Thailand Fast Facts

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Ed Miller

Facts at a Glance

Full country name: Kingdom of Thailand
Area: 310,000 sq. miles
Population: 67 million (growth rate 1.4%)
Capital city: Bangkok (pop10 million)
People: 75% Thai, 11% Chinese, 3.5% Malay, also Mon, Khmer, Phuan and Karen minorities
Language: Thai
Religion: 90% Buddhism, 10% Other
Government: Democratic constitutional monarchy
Head of state: King Bhumibol Adulyadej (Rama IX)

Facts for the Traveler

Visas: Most visitors can stay for 30 days without a visa
Time: PST plus 15 hours
Electricity: 220V, 50 Hz
Weights & Measures: Metric with local variations
Tourism: 20 million visitors in 2013

Money & Costs

Currency: Baht
Exchange rate: US$1 = 32.5thb (May 2014)

The baht lost 20% of its value overnight in mid-1997 so it's worth keeping an eye on the exchange rates printed in the Bangkok Post every day. Banks or legal moneychangers offer the best rates. For buying baht, US dollars are the most readily acceptable currency, though travelers' checks get a better rate than cash (recently the fee to cash travelers checks has risen to about $5 per check). Credit cards are becoming increasingly acceptable in quality shops, hotels and restaurants. Visa is the most useful, followed by MasterCard. ATMs which accept Visa and other credit cards are easily found in the larger cities, and many exchange booths will give you a cash advance on your credit card.

Tipping is not customary in Thailand, although Thais are getting used to the idea in upmarket hotels. Bargaining is common practice in markets and tourist shops, and when catching non-metered taxis. Treat it as a form of social discourse rather than a matter of life and death.


The earliest civilization in Thailand is believed to have been that of the Mons in central Thailand, who brought a Buddhist culture from the Indian subcontinent. In the 12th century, this met a Khmer culture moving from the east, the Sumatran-based Srivijaya culture moving north, and citizens of the Thai state of Nan Chao, in what is now southern China, migrating south. Thai princes created the first Siamese capital in Sukhothai, and later centers in Chiang Mai and, notably, Ayutthaya.

The Burmese invaded Siam in both the 16th and 18th centuries, capturing Chiang Mai and destroying Ayutthaya. The Thais expelled the Burmese and moved their capital to Thonburi. In 1782, the current Chakri dynasty was founded by King Rama I and the capital was moved across the river to Bangkok.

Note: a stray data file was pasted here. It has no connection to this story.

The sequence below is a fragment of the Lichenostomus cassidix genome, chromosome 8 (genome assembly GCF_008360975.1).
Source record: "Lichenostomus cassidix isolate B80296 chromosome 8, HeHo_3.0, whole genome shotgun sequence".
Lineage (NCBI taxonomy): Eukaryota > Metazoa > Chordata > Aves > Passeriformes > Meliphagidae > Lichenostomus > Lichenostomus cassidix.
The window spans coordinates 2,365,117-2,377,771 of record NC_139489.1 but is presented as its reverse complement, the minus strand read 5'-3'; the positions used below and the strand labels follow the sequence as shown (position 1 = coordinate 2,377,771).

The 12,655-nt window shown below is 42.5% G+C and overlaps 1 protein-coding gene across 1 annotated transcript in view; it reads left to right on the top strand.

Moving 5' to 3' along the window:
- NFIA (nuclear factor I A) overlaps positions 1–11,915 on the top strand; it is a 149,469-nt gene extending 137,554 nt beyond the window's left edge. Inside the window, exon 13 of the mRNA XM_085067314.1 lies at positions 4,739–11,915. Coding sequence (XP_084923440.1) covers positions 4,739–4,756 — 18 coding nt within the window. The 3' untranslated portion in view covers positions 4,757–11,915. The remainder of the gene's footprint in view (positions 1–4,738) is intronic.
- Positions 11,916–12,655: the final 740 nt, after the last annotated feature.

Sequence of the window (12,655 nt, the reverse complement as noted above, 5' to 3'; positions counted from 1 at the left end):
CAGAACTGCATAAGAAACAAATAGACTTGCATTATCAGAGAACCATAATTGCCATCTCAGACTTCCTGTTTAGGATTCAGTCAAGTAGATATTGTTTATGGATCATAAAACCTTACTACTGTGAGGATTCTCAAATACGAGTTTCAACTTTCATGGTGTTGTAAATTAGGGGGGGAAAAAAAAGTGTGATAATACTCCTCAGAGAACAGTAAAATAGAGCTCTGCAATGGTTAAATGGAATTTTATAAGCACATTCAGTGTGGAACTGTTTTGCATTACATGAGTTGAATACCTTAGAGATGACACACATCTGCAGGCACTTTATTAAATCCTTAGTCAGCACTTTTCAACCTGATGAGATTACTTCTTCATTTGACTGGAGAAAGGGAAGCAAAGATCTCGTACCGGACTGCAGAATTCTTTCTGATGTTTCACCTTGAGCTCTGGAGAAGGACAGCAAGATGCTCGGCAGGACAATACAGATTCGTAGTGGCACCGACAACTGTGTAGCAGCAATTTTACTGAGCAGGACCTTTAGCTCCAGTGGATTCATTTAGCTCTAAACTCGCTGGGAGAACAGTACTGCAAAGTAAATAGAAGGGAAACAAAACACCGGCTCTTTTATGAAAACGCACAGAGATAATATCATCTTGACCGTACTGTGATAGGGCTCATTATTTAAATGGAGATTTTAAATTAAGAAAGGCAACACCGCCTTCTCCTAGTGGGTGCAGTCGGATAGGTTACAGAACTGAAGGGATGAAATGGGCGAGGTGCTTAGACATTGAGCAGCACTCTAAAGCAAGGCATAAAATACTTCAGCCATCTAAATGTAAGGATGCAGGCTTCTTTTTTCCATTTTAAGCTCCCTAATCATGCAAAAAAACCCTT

In the 19th century, Siam remained independent by deftly playing off one European power against another. In 1932, a peaceful coup converted the country into a constitutional monarchy, and in 1939 Siam became Thailand. During WW II, the Thai government allowed Japanese troops to occupy Thailand. After the war, Thailand was dominated by the military and experienced more than twenty coups and countercoups interspersed with short-lived experiments with democracy. Democratic elections in 1979 were followed by a long period of stability and prosperity as power shifted from the military to the business elite.

In February 1991 a military coup ousted the Chatichai government, but bloody demonstrations in May 1992 led to the reinstatement of a civilian government with Chuan Leekpai at the helm. This coalition government collapsed in May 1995 over a land-reform scandal but replacement Prime Minister Banharn Silpa-archa was no better. Dubbed a 'walking ATM' by the Thai press, he was forced to relinquish the prime ministership just over a year later after a spate of corruption scandals. Ex-general and former deputy PM Chavalit Yongchaiyudh headed a dubious coalition until late 1997 when veteran pragmatist Chuan Leekpai retook the reins.  In 1997 the Thai baht pretty much collapsed, dragging the economy (and many other South-East Asian economies) down in a screaming heap. In August the International Monetary Fund stepped in with a bailout package of austerity measures, which seemed to have turned things around by early 1998.

In 2006 another Military coup toppled the Thaksin government. The poitical situation has been in flux ever since. There has been very little effect on Tourist Services.


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